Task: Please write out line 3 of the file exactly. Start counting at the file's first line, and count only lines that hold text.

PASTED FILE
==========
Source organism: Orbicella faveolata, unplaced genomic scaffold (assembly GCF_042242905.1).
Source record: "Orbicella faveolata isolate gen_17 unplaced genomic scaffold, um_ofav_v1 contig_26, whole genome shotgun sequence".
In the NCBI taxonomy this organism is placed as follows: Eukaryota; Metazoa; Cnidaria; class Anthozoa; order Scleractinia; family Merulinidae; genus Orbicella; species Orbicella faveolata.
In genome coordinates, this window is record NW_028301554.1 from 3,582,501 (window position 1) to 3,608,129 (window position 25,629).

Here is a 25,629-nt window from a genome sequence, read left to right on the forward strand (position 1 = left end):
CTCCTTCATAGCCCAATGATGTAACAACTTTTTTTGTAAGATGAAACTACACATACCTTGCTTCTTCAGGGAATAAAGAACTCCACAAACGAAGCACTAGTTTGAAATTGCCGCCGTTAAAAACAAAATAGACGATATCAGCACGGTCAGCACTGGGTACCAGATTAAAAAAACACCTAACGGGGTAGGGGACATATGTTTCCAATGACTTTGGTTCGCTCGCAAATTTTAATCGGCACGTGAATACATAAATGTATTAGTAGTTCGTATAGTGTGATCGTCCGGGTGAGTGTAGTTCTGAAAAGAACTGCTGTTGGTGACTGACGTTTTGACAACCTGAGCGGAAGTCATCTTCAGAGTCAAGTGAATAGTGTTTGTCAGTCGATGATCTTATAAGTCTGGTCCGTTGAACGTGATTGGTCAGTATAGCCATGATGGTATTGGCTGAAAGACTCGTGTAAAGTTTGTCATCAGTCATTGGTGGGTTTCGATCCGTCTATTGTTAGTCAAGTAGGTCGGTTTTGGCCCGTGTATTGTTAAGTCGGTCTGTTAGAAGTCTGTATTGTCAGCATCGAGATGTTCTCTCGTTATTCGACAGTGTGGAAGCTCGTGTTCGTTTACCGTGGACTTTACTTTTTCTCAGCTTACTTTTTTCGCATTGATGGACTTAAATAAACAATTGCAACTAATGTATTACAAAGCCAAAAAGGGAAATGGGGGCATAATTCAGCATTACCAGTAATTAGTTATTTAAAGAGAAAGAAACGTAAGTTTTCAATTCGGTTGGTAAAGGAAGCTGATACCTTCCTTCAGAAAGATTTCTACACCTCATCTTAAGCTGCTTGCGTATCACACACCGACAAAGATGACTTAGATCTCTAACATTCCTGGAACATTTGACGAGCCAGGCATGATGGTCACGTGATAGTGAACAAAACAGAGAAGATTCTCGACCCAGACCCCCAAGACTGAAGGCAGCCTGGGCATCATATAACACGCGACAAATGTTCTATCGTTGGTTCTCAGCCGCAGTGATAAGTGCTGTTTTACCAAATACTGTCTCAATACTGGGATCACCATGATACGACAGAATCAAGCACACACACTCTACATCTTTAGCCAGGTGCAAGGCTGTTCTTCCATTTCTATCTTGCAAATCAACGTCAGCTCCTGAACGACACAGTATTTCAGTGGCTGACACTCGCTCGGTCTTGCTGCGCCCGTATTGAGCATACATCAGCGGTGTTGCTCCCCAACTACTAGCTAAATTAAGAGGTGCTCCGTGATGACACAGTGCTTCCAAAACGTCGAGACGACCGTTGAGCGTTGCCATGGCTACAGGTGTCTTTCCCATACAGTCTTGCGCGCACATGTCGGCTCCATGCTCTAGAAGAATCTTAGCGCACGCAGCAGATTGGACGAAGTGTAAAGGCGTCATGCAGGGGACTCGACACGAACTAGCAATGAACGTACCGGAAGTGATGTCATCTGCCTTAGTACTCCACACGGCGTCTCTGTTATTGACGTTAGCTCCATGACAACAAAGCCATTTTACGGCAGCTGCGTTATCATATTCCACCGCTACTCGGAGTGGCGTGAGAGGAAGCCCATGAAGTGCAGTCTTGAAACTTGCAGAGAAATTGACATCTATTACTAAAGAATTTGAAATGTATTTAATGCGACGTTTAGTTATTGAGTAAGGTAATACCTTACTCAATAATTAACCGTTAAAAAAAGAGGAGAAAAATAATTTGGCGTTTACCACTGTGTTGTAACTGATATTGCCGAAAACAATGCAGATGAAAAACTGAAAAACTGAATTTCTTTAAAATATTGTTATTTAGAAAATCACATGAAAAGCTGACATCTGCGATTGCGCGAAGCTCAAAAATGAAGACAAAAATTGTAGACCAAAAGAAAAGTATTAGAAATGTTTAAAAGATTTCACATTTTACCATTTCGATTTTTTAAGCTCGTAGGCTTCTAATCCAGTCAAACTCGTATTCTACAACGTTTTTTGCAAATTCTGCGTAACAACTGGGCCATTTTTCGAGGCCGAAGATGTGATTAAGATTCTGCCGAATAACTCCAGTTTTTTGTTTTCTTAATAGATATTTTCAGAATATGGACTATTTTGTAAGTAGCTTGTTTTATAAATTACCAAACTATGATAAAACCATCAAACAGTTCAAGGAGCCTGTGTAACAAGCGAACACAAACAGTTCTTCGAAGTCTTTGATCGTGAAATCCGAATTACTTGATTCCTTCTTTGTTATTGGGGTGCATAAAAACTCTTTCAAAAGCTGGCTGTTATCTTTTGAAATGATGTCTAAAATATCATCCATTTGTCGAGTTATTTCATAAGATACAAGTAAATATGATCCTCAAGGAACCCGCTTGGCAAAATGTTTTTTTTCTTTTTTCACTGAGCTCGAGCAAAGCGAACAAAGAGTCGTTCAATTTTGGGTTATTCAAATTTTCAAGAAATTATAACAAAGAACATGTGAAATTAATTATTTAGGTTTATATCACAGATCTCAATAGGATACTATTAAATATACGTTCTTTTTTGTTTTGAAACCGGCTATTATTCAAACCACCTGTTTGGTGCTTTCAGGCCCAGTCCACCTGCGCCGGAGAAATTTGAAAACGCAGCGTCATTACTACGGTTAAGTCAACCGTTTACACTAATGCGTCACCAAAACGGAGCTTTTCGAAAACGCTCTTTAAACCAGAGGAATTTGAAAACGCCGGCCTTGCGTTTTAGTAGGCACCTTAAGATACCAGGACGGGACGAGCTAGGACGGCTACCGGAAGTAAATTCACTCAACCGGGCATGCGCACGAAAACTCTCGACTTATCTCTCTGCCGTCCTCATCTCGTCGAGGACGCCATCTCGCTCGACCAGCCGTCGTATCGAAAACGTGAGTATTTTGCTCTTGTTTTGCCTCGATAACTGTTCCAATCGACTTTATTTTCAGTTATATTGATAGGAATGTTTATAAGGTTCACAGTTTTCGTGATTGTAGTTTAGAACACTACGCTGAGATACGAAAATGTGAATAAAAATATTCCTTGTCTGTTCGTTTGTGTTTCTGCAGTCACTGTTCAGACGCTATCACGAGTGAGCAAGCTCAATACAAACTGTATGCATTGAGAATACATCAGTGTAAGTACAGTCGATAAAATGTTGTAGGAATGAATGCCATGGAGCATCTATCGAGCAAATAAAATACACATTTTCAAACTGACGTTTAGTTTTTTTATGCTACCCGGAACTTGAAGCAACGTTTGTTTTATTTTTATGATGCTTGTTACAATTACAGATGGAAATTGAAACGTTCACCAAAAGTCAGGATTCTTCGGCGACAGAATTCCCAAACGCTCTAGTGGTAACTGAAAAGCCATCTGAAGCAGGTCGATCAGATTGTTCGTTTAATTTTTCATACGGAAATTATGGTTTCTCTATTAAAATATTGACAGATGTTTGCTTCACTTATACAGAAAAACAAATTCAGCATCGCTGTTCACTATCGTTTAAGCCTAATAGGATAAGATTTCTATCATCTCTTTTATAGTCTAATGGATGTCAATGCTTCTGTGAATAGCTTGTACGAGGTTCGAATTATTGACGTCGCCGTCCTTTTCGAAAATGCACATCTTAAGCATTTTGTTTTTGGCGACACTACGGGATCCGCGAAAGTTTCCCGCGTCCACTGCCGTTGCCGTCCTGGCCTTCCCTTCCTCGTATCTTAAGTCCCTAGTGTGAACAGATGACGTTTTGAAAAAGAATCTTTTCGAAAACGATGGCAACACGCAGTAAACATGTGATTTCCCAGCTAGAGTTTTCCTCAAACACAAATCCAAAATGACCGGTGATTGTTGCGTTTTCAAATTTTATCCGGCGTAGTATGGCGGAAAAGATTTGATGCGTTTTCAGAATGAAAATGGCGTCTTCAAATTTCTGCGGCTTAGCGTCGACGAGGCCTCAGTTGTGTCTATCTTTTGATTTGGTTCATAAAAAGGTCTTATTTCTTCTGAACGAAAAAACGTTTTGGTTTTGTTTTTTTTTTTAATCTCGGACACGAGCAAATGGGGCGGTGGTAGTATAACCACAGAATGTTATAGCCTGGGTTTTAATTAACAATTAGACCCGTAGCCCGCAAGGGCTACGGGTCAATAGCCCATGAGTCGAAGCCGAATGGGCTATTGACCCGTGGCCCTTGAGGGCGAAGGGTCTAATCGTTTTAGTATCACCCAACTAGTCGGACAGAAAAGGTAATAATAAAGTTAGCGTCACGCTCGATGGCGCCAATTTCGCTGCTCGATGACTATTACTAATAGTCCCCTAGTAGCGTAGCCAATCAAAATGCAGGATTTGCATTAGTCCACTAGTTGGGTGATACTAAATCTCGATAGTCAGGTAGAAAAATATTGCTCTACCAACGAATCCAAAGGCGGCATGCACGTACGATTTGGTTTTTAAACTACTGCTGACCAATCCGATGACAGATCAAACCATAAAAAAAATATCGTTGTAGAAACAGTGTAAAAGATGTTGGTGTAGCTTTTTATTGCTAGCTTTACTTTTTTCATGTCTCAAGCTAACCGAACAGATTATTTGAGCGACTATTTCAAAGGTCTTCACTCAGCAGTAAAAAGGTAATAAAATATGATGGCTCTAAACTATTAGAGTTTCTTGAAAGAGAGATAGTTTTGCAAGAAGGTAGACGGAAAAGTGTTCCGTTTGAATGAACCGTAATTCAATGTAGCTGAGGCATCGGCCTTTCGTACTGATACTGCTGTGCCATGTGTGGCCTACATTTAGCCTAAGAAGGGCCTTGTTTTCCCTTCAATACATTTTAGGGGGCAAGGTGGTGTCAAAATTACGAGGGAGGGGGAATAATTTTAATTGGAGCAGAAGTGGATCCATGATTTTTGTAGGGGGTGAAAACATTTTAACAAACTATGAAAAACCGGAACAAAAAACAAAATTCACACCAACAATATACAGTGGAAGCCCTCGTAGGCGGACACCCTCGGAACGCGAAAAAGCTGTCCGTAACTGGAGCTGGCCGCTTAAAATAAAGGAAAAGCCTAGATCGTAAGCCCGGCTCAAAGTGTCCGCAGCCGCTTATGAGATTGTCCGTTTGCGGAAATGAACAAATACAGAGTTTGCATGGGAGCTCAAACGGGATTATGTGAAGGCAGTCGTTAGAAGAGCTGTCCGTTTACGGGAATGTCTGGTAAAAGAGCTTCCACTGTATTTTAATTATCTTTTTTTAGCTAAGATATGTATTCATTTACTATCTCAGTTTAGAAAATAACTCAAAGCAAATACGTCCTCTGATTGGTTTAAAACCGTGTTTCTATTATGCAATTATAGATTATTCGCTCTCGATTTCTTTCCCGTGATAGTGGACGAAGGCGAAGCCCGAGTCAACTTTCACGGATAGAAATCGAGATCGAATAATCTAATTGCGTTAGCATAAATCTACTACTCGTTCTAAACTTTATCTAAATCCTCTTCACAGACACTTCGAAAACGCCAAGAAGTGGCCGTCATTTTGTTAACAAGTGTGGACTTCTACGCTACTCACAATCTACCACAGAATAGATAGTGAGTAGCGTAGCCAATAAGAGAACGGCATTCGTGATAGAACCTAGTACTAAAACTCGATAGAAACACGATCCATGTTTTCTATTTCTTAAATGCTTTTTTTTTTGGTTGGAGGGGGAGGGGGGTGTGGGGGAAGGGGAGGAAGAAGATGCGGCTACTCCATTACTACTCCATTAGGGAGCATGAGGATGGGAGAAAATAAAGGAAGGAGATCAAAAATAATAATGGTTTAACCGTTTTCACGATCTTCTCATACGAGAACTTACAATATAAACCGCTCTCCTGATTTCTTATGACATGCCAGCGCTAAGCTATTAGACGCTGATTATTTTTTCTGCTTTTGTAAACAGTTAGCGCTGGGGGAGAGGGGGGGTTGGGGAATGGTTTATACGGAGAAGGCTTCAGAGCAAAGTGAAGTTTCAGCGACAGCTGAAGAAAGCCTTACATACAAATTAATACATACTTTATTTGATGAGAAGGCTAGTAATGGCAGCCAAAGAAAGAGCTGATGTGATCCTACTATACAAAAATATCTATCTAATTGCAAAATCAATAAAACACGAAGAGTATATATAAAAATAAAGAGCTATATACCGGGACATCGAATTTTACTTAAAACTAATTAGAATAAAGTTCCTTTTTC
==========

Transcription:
In the NCBI taxonomy this organism is placed as follows: Eukaryota; Metazoa; Cnidaria; class Anthozoa; order Scleractinia; family Merulinidae; genus Orbicella; species Orbicella faveolata.